Many of the Carmen Class yachts have names beginning with 'C' - The boats I know of are named: Castanet, Cassandra (Both NZ built and owned), Cadence (Sydney Hobart race winner), Cavalier and Carronade (Whose epic story is featured in this posting).

Alden Smith said...

..... and there is a rather nice close up aerial photograph of Cavalier sailing in the 1963 Sydney to Hobart (she was placed 2nd on handicap) in the 5th Edition of Adlard Coles 'Heavy Weather Sailing'. She is referred to as an 'old fashioned design'!!

Cavalier was caught in a storm when returning from Hobart after the race and was rolled over. The skipper John McDonell complained that the boat wasn't fast enough to get out of the way of big breaking seas when running in the storm. But she was strong enough to be rolled without damage which says something about the boats design and strength - compare this with what happened to many modern designs in both the 1979 Fastnet storm and the 1989 Sydney Hobart storm.

When sailing short handed or single handed I would say a small boat like this that will look after herself, perhaps towing a series drogue when there isn't a large racing crew to keep her sailing is just the type that makes for a safe offshore cruising boat.

Dan Gurney said...

What's she like underwater? Full keel? Cutaway? Fin with spade rudder?

Alden Smith said...

Dan, she has a long full keel with the rudder attached at the back of the keel. She doesn't have a "full" forefoot of the older more traditional type yacht, rather she has a moderately cut away forefoot that is found on most "modern" long full keel yachts of the era circa 1950s - 1970s. The long keel is in keeping with the traditional structure of reverse curve in the gar-board area giving a decent amount of room for any bilge water and great strength in the area of connection of the outside ballast to the yachts overall structure. In boats of this type keels don't drop off due to structural failure as can happen with some fin keels, but lead ballast can drop off due to the corrosion of keel bolts, although this is very rare.

Dan Gurney said...

That's what I would have guessed. Similar to a folkboat in many ways except the Marieholm International folkboats made of fiberglass had the lead inside the FG hull. That way, no keel bolts to corrode. But the problem with the Folkboat is that it would seem awfully small for cruises longer than a weekend. A Carmen Class yacht would be both a lot roomier and still have that reassuring feeling that it could handle all but the most severe storms.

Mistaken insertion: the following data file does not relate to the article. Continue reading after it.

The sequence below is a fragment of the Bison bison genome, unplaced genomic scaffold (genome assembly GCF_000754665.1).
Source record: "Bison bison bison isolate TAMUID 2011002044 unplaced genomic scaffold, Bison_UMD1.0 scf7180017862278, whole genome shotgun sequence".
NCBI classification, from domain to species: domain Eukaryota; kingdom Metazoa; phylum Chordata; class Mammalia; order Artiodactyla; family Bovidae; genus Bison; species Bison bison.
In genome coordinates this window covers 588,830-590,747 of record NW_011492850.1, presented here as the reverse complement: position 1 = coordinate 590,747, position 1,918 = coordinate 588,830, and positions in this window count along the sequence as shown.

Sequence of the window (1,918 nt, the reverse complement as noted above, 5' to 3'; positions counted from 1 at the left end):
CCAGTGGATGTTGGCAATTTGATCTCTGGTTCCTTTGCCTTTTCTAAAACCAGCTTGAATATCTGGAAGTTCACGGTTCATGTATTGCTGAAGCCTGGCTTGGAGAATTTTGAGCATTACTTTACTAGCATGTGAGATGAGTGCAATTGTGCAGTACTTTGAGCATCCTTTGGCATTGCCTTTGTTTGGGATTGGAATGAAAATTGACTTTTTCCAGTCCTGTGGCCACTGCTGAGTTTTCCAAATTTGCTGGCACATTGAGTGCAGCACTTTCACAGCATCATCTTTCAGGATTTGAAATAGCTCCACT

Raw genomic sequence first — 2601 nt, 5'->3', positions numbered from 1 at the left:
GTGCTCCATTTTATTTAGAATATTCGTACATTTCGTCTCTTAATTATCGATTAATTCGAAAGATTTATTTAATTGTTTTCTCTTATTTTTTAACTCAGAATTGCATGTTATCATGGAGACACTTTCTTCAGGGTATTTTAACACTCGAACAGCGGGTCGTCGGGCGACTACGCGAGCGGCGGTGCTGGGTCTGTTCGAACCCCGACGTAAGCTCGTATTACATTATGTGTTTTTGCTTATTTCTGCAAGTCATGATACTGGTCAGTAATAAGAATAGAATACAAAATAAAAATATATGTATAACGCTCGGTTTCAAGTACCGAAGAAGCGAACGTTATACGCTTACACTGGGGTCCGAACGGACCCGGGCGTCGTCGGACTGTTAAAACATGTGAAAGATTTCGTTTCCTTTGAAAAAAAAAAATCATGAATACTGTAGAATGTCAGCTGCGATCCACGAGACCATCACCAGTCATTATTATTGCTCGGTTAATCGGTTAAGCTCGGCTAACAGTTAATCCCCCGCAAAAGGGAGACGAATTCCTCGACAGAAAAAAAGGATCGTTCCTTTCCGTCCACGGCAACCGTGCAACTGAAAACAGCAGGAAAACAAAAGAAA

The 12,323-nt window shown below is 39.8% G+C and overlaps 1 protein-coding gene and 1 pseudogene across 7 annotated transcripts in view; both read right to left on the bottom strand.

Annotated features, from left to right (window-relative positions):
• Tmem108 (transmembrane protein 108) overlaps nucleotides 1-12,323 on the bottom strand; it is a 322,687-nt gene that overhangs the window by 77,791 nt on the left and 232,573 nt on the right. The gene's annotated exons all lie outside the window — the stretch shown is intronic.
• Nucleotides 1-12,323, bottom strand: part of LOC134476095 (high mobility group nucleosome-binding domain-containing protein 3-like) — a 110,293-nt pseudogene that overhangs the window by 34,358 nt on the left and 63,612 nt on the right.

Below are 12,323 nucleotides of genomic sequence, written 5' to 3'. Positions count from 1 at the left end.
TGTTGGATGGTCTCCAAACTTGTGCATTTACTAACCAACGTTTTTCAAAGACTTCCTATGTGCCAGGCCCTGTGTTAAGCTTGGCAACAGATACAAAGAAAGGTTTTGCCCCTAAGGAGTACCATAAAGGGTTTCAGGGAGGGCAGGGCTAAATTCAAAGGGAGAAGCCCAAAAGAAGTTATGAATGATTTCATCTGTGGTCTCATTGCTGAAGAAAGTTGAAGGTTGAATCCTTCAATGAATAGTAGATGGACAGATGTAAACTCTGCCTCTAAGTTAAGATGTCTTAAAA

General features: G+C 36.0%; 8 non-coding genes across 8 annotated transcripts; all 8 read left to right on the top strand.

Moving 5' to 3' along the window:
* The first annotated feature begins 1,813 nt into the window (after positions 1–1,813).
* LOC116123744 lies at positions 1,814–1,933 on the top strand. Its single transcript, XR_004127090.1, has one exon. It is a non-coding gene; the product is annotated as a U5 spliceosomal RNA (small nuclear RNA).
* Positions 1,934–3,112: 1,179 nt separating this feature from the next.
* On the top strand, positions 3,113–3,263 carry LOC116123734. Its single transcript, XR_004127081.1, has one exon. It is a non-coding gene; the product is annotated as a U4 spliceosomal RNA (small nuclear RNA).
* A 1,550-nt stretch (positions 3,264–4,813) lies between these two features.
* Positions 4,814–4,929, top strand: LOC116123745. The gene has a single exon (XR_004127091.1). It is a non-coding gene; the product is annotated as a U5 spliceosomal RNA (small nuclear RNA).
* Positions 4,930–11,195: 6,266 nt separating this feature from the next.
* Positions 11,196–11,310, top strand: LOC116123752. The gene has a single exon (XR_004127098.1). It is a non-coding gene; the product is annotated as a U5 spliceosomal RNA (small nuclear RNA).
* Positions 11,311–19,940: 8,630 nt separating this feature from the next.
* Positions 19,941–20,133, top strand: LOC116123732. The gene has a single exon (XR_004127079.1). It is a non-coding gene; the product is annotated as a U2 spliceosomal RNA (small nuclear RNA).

Alden Smith said...

Dan, you are quite correct about the Carmen Class yacht being roomier than the FolkBoat, but this has not stopped people from sailing them on extended journeys.

Two very well known voyages in FolkBoats are the circumnavigation of Ann Gash who arrived back in Australia in 1977 and the solo singled handed Trans Atlantic race exploits of the very famous Junk rigged modified FolkBoat 'Jester' in the hands of her first modifier / owner 'Blondie' Hasler (of 'CockleShell Heroes' fame) and subsequent Trans Atlantic voyages in 'Jester' by Michael Richey.

I think 'Jester' and her identical replacement (After she was lost in an Atlantic storm in one of the races) has taken place in all the solo Trans Atlantic races since the races beginning in the early 1960s.

Ann Gash's reason for her voyage was very down to earth and practical. Apparently she wanted to take part in a bamboo flute festival in the UK and couldn't afford the air fare - but she did have a FolkBoat, so she sailed from Australia to the UK for the festival. Apparently she didn't have the air fare home from the UK either, as she just sailed back (As you do!).

There are other notable examples, one being Mike Bailes, a retired British Naval Commander who lived for decades on a flush decked version cruising the South Pacific, in later years turning up here in Whanagarei.